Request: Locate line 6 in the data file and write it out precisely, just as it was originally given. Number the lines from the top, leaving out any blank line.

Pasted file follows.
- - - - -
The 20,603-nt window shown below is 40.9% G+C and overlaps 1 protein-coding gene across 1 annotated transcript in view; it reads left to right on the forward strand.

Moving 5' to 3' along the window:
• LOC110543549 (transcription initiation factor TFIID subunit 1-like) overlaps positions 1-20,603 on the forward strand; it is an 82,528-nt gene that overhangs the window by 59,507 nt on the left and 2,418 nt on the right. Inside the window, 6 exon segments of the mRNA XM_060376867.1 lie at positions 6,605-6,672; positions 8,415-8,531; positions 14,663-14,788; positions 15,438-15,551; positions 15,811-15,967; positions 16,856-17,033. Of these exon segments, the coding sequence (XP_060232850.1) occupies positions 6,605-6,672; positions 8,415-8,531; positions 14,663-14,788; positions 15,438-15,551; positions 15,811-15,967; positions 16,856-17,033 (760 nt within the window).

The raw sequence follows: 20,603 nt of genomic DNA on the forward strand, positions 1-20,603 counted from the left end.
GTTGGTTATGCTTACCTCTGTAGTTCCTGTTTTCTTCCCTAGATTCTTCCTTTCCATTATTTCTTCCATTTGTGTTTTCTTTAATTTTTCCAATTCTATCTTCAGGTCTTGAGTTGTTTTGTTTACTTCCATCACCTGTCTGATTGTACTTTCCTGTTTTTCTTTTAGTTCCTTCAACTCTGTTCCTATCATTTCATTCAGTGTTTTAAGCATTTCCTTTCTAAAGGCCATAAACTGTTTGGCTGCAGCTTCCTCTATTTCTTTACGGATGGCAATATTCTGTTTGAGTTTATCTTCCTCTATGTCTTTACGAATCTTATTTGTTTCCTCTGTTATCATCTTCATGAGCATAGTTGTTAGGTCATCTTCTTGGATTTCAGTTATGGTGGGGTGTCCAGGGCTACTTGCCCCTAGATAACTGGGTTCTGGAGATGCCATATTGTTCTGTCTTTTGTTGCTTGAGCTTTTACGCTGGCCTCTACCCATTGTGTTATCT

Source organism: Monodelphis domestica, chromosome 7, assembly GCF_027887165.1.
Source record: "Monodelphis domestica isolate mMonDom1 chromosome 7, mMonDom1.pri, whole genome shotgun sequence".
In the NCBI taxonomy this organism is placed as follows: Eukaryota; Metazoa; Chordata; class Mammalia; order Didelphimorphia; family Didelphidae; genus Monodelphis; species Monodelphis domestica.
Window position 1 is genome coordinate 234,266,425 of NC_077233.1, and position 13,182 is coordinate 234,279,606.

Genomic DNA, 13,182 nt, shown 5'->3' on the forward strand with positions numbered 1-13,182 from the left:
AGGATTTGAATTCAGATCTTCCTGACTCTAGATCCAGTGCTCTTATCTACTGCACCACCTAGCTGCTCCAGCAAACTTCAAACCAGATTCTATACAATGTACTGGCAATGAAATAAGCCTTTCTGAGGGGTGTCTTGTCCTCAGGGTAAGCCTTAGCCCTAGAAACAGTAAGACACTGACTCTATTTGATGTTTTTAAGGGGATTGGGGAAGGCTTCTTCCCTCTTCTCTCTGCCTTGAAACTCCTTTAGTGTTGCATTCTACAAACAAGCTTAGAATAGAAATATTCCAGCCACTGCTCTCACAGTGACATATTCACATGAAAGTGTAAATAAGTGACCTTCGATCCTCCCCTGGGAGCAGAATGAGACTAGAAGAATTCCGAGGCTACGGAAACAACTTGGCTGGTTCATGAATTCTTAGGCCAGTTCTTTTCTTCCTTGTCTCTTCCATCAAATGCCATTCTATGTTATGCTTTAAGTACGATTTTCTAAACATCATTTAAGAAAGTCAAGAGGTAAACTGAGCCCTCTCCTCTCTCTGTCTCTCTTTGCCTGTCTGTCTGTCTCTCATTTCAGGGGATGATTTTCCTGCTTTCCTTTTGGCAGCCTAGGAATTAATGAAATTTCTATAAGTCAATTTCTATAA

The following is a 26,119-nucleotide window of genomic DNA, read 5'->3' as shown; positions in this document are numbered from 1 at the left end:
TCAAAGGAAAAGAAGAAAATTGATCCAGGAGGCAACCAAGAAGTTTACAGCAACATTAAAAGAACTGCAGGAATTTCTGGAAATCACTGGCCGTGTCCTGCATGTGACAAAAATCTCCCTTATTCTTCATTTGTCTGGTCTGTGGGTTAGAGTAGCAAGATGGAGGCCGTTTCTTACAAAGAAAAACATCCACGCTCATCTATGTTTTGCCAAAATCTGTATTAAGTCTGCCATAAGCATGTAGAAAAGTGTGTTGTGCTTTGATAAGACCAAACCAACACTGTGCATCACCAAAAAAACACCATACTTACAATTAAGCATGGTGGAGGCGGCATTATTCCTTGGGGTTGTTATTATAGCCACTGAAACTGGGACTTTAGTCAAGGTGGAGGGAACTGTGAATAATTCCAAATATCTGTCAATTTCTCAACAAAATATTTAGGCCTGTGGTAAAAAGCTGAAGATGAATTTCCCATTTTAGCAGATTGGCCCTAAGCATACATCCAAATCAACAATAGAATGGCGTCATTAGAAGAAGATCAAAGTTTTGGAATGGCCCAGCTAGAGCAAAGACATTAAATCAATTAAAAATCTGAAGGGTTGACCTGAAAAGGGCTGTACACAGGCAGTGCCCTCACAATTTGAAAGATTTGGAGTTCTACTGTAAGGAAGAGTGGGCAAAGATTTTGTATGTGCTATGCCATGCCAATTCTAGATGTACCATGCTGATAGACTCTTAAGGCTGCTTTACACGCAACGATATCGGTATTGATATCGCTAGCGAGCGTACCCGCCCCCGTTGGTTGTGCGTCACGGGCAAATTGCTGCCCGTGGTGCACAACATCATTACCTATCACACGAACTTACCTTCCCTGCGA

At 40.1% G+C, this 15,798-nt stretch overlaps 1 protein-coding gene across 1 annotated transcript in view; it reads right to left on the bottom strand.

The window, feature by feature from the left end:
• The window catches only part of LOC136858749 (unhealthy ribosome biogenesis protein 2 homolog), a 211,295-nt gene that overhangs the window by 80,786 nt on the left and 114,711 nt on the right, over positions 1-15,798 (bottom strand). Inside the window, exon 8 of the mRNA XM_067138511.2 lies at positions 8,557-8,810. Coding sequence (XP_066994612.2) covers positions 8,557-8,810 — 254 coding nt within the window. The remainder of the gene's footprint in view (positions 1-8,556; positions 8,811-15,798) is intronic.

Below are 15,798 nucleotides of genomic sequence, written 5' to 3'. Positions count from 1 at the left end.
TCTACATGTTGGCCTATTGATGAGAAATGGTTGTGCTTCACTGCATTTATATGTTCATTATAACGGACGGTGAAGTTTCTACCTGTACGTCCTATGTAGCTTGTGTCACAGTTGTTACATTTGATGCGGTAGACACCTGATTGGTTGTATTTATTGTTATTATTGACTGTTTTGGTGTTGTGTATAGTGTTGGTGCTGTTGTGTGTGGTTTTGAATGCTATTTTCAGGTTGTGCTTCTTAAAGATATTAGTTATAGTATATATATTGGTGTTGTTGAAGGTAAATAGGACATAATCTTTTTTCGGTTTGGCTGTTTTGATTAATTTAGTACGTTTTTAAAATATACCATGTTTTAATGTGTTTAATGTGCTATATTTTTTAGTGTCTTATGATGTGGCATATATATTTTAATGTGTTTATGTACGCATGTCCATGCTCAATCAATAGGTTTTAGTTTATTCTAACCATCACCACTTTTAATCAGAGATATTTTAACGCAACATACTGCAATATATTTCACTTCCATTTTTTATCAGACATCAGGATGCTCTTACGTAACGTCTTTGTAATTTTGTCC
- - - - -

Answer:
Source organism: Monodelphis domestica, chromosome 7, assembly GCF_027887165.1.